They were behind schedule in clearing mines along the French coast that were in areas the invasion convoys needed to go! Again they may have been stockpiling the mines but the evidence presented in another thread (on the axis history forum I believe) indicated that they didn't have enough mines for the planned fields. Furthermore laying what they did have in the time needed would have strained their resources if they didn't loose any mine layers and with the fields requiring multiple days and passes to lay that was almost guaranteed.
    Of course there's a huge difference. The convoy was near the French coast so the British would want to be clear by daylight. The convoy was also close to friendly ports and not on a time schedule so it could scatter. DDs were sent out "unsupported" many times during WWII. What kind of support did you have in mind though?
    That's what is often called a "shotgun reference" and not really considered acceptable on most history discussion boards. The preference is to actually quote the relevant part although page numbers are adequate.
    I see arguments you don't want to address are "nitpicking" and reasonable assessment of things is fantasy. In the mean time considering all the problems one side faces while ignoring those on the other is acceptable..
     
  2. von Poop

    von Poop Waspish WW2|ORG Editor

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    Flat-bottomed Rhine barges towed in chains, carrying horse-drawn artillery, little specialist beaching gear, almost no specialist amphibious troops, a thin screen of paras etc etc etc.
    They treated planning for the channel as if for a river. It is no river.
    No air superiority.
    No naval superiority.
    A turkey-shoot of swamped barges and drowning men would ensue almost immediately.
    Shame they never tried it, as it would certainly have put the decades of speculation about it to rest, while dumping a great deal of Nazi military potential at the bottom of the sea, or bleeding out on beaches.

    The 1974 Sandhurst/Telegraph Sealion wargame (with Galland as an umpire, no less, among others) took things a stage further. Even when Germany gained a foothold, the resupply and support of that bridgehead proved utterly impossible, leading to a 'Dunkirk' situation, but with no willing little ships and a consolidating RN blocking the escape.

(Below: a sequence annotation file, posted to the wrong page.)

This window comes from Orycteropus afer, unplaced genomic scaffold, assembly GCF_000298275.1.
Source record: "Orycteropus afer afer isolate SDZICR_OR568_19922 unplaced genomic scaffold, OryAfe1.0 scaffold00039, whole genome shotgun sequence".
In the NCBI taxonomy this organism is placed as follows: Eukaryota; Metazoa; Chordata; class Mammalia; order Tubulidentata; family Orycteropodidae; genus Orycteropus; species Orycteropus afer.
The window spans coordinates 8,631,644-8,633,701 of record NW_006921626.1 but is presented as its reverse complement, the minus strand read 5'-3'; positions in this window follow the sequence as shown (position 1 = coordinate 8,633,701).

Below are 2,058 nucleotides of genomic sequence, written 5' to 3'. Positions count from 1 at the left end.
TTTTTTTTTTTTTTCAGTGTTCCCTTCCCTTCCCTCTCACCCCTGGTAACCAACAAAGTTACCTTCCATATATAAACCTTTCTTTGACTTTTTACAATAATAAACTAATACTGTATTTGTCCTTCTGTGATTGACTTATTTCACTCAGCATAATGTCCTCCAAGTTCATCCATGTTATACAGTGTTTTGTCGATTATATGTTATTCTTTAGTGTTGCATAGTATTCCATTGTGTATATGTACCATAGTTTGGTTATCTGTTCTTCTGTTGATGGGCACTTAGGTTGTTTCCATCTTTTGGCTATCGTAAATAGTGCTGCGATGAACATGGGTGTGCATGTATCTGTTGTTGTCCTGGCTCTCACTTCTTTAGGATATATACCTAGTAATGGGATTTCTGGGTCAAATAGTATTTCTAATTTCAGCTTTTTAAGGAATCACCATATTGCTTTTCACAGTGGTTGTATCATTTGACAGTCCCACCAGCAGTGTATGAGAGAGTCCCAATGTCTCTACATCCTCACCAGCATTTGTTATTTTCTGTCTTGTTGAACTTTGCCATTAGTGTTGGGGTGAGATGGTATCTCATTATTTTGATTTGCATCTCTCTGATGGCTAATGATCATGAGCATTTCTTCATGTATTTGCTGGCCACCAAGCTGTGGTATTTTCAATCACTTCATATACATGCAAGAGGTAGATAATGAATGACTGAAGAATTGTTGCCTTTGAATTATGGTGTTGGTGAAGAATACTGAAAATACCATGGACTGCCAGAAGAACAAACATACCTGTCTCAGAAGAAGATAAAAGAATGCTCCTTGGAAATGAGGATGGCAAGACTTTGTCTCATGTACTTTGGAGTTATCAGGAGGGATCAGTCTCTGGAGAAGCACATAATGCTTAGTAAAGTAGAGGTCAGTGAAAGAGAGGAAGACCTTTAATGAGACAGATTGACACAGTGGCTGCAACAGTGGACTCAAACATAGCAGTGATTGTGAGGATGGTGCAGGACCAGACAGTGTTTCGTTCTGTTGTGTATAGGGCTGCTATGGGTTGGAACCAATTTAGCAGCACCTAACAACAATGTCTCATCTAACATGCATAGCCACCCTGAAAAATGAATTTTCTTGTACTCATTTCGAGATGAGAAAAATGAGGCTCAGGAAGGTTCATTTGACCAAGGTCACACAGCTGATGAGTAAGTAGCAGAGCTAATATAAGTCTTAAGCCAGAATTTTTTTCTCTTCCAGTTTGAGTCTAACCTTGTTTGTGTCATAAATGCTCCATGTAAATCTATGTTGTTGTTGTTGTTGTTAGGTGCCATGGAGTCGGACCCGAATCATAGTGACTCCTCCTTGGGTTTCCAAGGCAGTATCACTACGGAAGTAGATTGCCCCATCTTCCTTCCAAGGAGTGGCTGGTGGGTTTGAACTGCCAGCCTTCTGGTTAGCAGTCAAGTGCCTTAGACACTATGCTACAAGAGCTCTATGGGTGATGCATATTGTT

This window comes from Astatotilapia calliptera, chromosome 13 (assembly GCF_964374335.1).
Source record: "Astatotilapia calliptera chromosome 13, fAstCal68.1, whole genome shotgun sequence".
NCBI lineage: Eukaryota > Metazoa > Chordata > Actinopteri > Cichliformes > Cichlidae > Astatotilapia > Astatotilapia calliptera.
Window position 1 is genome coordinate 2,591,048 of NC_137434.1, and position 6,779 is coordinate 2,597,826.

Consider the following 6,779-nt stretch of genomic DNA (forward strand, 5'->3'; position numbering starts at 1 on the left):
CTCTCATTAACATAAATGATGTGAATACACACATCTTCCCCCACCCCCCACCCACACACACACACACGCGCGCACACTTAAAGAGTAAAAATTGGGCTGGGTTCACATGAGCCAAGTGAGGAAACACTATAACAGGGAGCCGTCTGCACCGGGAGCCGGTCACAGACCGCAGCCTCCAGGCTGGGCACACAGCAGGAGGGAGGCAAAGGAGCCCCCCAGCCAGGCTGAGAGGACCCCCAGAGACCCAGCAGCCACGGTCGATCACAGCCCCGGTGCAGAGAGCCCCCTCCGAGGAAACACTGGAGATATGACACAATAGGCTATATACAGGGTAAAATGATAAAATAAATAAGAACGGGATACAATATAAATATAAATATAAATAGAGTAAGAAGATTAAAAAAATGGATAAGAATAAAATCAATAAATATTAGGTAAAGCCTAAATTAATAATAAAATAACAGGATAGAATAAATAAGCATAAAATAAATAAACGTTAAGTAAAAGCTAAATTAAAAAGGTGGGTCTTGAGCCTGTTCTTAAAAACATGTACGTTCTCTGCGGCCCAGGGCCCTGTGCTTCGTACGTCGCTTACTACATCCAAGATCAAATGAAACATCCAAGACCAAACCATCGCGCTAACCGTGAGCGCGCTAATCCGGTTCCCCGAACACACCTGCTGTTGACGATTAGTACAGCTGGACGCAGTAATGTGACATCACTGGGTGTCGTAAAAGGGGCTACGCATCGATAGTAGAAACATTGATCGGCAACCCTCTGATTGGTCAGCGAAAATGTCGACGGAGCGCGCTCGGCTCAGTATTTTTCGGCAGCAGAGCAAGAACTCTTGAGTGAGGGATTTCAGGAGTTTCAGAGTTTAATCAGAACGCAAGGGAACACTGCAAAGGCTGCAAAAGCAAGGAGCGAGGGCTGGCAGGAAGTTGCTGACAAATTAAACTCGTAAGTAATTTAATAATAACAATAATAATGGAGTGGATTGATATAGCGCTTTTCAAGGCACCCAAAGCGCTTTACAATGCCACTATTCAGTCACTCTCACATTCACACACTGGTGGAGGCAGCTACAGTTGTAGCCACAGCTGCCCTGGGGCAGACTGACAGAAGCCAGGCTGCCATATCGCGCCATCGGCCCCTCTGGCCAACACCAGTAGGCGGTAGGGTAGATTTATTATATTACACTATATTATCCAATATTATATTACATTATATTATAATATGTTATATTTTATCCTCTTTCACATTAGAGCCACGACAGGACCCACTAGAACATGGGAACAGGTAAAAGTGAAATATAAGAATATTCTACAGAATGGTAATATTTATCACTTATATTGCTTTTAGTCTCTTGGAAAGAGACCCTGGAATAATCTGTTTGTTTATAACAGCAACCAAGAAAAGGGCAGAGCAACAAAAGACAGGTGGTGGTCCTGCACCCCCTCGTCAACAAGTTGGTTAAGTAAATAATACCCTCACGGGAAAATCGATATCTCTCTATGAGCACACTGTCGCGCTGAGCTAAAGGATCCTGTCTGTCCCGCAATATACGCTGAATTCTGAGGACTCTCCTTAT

Adolf made some interfering & hubristic cock-ups.
    Finally agreeing not to launch Sealion was not one of them.
     
    Owen likes this.
  3. LRusso216

    LRusso216 Graybeard Staff Member Patron  

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    Why are we even talking about this again? No matter how you wrap it, the KM was incapable of carrying out Sealion without massive casualties. See Adam's post (von Poop) for some of the reasons.
     
  4. lwd

    lwd Ace

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    Depends on your definition of "massive casualties". By USN or RN standards the Germans could have lost all the operational ships the KM had and it would have been significant but hardly massive losses. :)

    The Germans started the planning with the requirement to gain air and naval supremacy in the area. They had no real hope of achieving either. My interpretation of the KM Sea lion effort was they were going through the motions and looking for any possible way to convince Hitler not to order the invasion. The Heer figured they were safe because they could see that the KM and Luftwaffe weren't going to be able to achieve their pre invasion requirements and when Goering stepped up and said in essence "we can do it" the KM in particular said fine and then pointed out on every possible occasion why they were having problems achieving their goals due to lack of Luftwaffe support.

    Looks like our proponent has bailed. I was looking forward to some of the rest of you punching holes in his theories. ...

    I note we have another new poster making aggressive posts based on reading a single book ... makes one wonder.